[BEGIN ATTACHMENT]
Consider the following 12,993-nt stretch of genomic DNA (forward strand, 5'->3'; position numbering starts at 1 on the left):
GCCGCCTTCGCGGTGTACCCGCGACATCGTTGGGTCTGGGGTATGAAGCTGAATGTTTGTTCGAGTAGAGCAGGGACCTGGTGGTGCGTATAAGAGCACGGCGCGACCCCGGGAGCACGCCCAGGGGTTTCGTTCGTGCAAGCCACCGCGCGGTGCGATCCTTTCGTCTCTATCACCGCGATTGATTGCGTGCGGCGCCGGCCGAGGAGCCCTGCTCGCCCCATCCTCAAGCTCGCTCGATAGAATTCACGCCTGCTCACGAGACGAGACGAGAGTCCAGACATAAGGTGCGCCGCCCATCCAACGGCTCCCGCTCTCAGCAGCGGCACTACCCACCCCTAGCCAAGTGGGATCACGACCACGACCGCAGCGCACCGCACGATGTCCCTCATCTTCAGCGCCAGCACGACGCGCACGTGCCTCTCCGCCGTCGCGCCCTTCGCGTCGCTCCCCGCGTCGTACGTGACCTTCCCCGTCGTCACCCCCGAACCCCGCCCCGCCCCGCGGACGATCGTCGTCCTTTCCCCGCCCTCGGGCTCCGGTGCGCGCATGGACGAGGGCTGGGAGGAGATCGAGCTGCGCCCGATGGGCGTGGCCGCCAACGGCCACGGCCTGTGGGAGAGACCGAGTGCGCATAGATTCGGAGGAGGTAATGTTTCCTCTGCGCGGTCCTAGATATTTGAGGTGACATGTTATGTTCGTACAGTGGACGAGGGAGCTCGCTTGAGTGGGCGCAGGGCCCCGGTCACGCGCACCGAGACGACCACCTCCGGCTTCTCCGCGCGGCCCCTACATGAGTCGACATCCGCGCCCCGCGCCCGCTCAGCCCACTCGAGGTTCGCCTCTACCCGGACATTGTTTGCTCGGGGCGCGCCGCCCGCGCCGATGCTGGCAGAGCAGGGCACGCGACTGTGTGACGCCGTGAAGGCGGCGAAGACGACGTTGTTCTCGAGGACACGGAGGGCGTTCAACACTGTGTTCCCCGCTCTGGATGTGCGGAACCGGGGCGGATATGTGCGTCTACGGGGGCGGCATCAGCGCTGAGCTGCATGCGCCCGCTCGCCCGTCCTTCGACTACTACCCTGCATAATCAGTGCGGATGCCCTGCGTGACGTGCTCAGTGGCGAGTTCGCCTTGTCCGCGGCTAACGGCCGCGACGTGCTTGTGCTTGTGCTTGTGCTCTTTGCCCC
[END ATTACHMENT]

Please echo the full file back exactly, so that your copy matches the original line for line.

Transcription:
Consider the following 12,993-nt stretch of genomic DNA (forward strand, 5'->3'; position numbering starts at 1 on the left):
GCCGCCTTCGCGGTGTACCCGCGACATCGTTGGGTCTGGGGTATGAAGCTGAATGTTTGTTCGAGTAGAGCAGGGACCTGGTGGTGCGTATAAGAGCACGGCGCGACCCCGGGAGCACGCCCAGGGGTTTCGTTCGTGCAAGCCACCGCGCGGTGCGATCCTTTCGTCTCTATCACCGCGATTGATTGCGTGCGGCGCCGGCCGAGGAGCCCTGCTCGCCCCATCCTCAAGCTCGCTCGATAGAATTCACGCCTGCTCACGAGACGAGACGAGAGTCCAGACATAAGGTGCGCCGCCCATCCAACGGCTCCCGCTCTCAGCAGCGGCACTACCCACCCCTAGCCAAGTGGGATCACGACCACGACCGCAGCGCACCGCACGATGTCCCTCATCTTCAGCGCCAGCACGACGCGCACGTGCCTCTCCGCCGTCGCGCCCTTCGCGTCGCTCCCCGCGTCGTACGTGACCTTCCCCGTCGTCACCCCCGAACCCCGCCCCGCCCCGCGGACGATCGTCGTCCTTTCCCCGCCCTCGGGCTCCGGTGCGCGCATGGACGAGGGCTGGGAGGAGATCGAGCTGCGCCCGATGGGCGTGGCCGCCAACGGCCACGGCCTGTGGGAGAGACCGAGTGCGCATAGATTCGGAGGAGGTAATGTTTCCTCTGCGCGGTCCTAGATATTTGAGGTGACATGTTATGTTCGTACAGTGGACGAGGGAGCTCGCTTGAGTGGGCGCAGGGCCCCGGTCACGCGCACCGAGACGACCACCTCCGGCTTCTCCGCGCGGCCCCTACATGAGTCGACATCCGCGCCCCGCGCCCGCTCAGCCCACTCGAGGTTCGCCTCTACCCGGACATTGTTTGCTCGGGGCGCGCCGCCCGCGCCGATGCTGGCAGAGCAGGGCACGCGACTGTGTGACGCCGTGAAGGCGGCGAAGACGACGTTGTTCTCGAGGACACGGAGGGCGTTCAACACTGTGTTCCCCGCTCTGGATGTGCGGAACCGGGGCGGATATGTGCGTCTACGGGGGCGGCATCAGCGCTGAGCTGCATGCGCCCGCTCGCCCGTCCTTCGACTACTACCCTGCATAATCAGTGCGGATGCCCTGCGTGACGTGCTCAGTGGCGAGTTCGCCTTGTCCGCGGCTAACGGCCGCGACGTGCTTGTGCTTGTGCTTGTGCTCTTTGCCCC